San Juan Island residents have been able to vote since Friday on two local measures in the first election of 2020. In this February special election are two decisions that are important to both the school and the emergency services communities.
The Journal staff urges readers to vote yes on both accounts.
Sales tax for emergency communication
If you sat down and listened to the scanner for an extended period of time, you’d hear many of the transmissions covered in static — difficult or even impossible to comprehend. It is imperative that emergency services — law enforcement, fire and medical — have reliable radio coverage. This upgrade isn’t limited to just San Juan Island, it will benefit the sheriff’s office on all islands; San Juan Fire and Rescue; San Juan Island EMS; Orcas Island Fire and Rescue; Lopez Island Fire and EMS; and county public works.
On all of the islands, there are places that the existing radio infrastructure cannot reach — this is dangerous for both the emergency responders and the people to whom they are responding.
According to San Juan County Sheriff Ron Krebs, the present system has not been upgraded since the 1970s.
The measure is for a 0.15 percent sales tax increase for five years — that will pay for the design and construction of the new system — which will then drop to 0.05 percent indefinitely thereafter for ongoing maintenance. The beauty in this upgrade being funded by sales tax is that everyone that uses the services — tourists included — will be responsible for paying into the enhancement of the radio. This particular tax won’t fall directly onto the backs of property owners or residents but will be distributed among everyone who buys something with a sales tax on it in the San Juan Islands.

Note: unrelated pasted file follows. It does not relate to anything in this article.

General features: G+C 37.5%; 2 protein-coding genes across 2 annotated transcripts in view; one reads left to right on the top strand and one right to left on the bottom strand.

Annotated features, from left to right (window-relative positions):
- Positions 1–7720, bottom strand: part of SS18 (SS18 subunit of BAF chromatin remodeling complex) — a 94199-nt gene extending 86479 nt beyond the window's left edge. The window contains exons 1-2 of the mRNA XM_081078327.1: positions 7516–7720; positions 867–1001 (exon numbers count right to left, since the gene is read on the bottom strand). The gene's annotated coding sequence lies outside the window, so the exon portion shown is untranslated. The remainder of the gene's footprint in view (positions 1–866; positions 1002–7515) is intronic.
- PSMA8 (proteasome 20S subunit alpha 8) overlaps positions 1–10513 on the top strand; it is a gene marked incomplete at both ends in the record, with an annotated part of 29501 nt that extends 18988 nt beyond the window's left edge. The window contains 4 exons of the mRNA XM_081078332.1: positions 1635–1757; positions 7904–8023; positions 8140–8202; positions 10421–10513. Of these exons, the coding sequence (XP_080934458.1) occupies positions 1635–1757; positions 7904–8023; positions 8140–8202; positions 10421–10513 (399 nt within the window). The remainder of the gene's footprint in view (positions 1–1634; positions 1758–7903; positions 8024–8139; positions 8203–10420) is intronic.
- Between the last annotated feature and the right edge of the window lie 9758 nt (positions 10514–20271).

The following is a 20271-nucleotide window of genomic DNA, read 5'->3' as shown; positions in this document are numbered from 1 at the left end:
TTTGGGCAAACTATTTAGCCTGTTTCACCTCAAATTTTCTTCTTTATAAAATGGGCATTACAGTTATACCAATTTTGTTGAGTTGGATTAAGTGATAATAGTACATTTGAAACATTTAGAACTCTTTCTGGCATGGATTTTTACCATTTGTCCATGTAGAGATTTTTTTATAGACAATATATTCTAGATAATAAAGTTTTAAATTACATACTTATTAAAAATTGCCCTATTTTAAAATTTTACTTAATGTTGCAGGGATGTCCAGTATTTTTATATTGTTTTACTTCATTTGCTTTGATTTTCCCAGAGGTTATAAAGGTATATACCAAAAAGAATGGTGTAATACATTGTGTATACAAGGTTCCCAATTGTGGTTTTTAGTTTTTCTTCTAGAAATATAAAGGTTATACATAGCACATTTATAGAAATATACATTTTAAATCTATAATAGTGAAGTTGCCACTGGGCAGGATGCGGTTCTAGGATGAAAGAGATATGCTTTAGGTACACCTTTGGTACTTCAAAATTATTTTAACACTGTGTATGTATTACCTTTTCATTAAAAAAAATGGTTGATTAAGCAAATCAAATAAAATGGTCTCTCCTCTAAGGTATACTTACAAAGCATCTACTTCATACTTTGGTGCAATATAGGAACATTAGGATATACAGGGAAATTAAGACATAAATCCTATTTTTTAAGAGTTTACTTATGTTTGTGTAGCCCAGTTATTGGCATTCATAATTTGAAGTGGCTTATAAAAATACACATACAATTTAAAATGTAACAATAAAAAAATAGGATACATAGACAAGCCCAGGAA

Support our community emergency medical response by joining us in voting yes on Proposition No. 1 – Sales and Use Tax for Emergency Communication Systems and Facilities.
School district capital levy for school facilities & technology
I’ll start by saying: This is not a new levy. That is very important when you’re deciding how to vote.
In fact, it’s a decrease in the existing capital and technology levy from 46 cents per $1,000 assessed property value to 39 cents per $1,000 assessed property value for the next four years.
While the state Legislature began “fully funding” education in 2018, many schools still received a shortfall of financing from the state. The McCleary ruling doesn’t cover capital improvements, facility repairs or technology equipment, implementation and support.
Approving this reduced-cost levy will help support districtwide LED upgrades and preventative maintenance; pave the elementary playground; re-roof the middle school; provide science labs to the high school; and much more.
Join the Journal staff in voting yes to renew the school’s capital and technology levy.
For more information on the school levy, visit https://bit.ly/2TZRAMP.